The showcase highlights eight films and five to 10 spec commercials produced by upper-level students, Assistant Professor of Cinema Arts Andrew Ray said. The program runs about two hours.
“First and foremost, it honors our students by taking their work seriously,” Ray said. “Secondly, it scales their work to a screen that is 10 times bigger than anything else they watch it on, and therefore, the films come to life.”
Tickets for the 6:30 p.m. presentation are $5, available online at bit.do/showcase19.
About 15 to 20 students collaborate on each film. The films average eight to 10 minutes. The spec commercials for everything from Snapple to Spotify are 30-second clips that students can show potential employers.
Tim DeMoss, a junior studying cinema arts, was a student producer for about half the films in the showcase. That meant finding students to fill out crews, putting students in roles where they could grow, assembling efficient teams, getting permits, scouting locations, making sure everyone has a ride to the set and seeing that everyone gets something to eat while they’re filming.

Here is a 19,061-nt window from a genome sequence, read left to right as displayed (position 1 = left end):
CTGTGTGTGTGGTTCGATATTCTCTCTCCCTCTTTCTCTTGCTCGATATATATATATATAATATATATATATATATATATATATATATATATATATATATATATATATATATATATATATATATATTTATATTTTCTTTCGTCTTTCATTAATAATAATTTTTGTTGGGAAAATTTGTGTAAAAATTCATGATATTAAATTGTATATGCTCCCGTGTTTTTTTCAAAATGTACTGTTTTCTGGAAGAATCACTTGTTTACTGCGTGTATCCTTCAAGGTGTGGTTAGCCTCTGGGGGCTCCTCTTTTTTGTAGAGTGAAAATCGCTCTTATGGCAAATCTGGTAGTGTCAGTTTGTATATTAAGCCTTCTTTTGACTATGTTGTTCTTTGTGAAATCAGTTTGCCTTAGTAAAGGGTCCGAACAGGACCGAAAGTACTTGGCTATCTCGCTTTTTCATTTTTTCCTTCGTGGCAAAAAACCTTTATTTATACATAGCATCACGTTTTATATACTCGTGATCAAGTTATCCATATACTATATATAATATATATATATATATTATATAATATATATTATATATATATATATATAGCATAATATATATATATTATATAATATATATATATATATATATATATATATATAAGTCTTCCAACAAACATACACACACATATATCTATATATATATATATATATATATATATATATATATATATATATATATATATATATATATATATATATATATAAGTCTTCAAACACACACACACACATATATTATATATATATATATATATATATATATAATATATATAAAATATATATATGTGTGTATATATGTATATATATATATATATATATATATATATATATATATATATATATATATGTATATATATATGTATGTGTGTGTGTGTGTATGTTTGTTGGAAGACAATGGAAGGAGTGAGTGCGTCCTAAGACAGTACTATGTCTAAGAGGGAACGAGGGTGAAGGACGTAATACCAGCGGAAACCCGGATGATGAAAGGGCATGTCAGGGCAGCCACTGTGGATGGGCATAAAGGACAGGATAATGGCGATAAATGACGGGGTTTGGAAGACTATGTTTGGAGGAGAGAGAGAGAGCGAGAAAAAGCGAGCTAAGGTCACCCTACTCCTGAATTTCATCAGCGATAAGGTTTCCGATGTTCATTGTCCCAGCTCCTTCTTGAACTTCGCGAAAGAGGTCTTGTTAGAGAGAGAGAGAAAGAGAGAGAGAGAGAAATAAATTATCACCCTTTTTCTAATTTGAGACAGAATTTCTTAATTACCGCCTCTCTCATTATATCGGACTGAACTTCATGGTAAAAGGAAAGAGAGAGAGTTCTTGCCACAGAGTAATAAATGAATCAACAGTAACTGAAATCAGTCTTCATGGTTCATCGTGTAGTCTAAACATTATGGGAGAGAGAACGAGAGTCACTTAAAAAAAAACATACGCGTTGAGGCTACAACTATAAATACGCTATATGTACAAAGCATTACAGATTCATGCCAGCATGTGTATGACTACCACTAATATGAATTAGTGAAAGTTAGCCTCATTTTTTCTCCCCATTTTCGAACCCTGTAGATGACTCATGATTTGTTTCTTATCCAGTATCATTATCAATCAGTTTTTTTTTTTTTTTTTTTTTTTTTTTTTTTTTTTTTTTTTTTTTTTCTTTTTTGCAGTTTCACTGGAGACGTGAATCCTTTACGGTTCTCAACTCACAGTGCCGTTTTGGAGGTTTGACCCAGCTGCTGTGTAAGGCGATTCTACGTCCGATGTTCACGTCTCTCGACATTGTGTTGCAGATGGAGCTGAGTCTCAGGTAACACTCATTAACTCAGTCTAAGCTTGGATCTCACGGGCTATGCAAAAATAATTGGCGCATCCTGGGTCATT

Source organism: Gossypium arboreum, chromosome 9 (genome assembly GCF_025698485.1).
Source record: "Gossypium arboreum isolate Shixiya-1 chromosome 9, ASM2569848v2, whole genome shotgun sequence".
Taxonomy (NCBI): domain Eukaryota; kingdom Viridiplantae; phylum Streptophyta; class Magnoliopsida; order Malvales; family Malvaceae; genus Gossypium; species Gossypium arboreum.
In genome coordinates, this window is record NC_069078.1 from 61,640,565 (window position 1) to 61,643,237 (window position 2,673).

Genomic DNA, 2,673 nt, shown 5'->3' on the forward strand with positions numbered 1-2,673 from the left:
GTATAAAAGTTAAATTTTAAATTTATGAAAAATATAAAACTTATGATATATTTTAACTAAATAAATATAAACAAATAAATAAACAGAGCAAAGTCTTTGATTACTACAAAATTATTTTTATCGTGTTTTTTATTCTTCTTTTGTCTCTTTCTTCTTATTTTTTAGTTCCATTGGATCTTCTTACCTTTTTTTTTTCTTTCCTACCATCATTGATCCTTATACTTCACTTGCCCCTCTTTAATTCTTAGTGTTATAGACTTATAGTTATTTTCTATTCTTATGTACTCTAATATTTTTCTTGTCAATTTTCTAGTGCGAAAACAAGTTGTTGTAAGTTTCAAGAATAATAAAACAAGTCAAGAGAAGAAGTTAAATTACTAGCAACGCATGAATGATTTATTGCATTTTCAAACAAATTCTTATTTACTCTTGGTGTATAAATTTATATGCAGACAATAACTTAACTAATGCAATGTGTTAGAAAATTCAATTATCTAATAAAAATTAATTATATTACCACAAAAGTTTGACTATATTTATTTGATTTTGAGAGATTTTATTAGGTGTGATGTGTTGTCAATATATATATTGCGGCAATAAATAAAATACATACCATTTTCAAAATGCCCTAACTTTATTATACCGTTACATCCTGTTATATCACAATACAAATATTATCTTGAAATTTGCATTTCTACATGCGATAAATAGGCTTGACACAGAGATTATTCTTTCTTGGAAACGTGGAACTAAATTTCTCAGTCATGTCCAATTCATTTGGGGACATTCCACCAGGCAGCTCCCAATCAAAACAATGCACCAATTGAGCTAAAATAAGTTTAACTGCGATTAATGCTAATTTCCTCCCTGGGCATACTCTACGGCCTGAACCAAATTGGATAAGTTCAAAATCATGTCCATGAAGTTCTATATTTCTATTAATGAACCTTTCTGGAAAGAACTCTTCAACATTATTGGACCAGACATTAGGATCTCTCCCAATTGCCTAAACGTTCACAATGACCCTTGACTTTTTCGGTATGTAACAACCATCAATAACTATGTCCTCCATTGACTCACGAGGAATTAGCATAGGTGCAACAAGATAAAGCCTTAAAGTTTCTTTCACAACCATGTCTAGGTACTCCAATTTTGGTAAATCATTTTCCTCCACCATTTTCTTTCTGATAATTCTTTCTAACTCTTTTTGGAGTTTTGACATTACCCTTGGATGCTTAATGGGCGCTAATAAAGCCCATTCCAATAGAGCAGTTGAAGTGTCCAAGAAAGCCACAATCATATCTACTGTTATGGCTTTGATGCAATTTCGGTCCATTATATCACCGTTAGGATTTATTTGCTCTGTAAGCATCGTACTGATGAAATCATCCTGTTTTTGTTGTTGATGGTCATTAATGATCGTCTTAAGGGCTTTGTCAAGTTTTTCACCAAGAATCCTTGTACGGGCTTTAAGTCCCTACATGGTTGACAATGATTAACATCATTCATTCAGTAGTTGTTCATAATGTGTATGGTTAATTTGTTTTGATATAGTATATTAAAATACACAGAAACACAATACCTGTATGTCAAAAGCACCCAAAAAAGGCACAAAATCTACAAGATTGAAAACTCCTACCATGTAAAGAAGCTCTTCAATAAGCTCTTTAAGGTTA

“A lot of the work happens before you get to the set,” DeMoss said.
Someone handles those jobs so that the creatives can do theirs, DeMoss said. Although he would rather be behind the camera than the clipboard, he knows his career will involve production work – something he learned by trying both.
This year’s films include a comedy about mind control, a story about a man in an old car that he really loves, a thriller, a romantic comedy set in an elevator, a dream sequence and a story about revenge and accidental killing, DeMoss said.
Students, faculty, family and friends usually pack the theater to see the productions projected onto the movie screen.
“There’s definitely something special about watching it on the big screen that you can’t get from watching on your phone or your laptop,” he said. “I’m glad PBA does it.”
Photo: Students were on set for filming in the fall.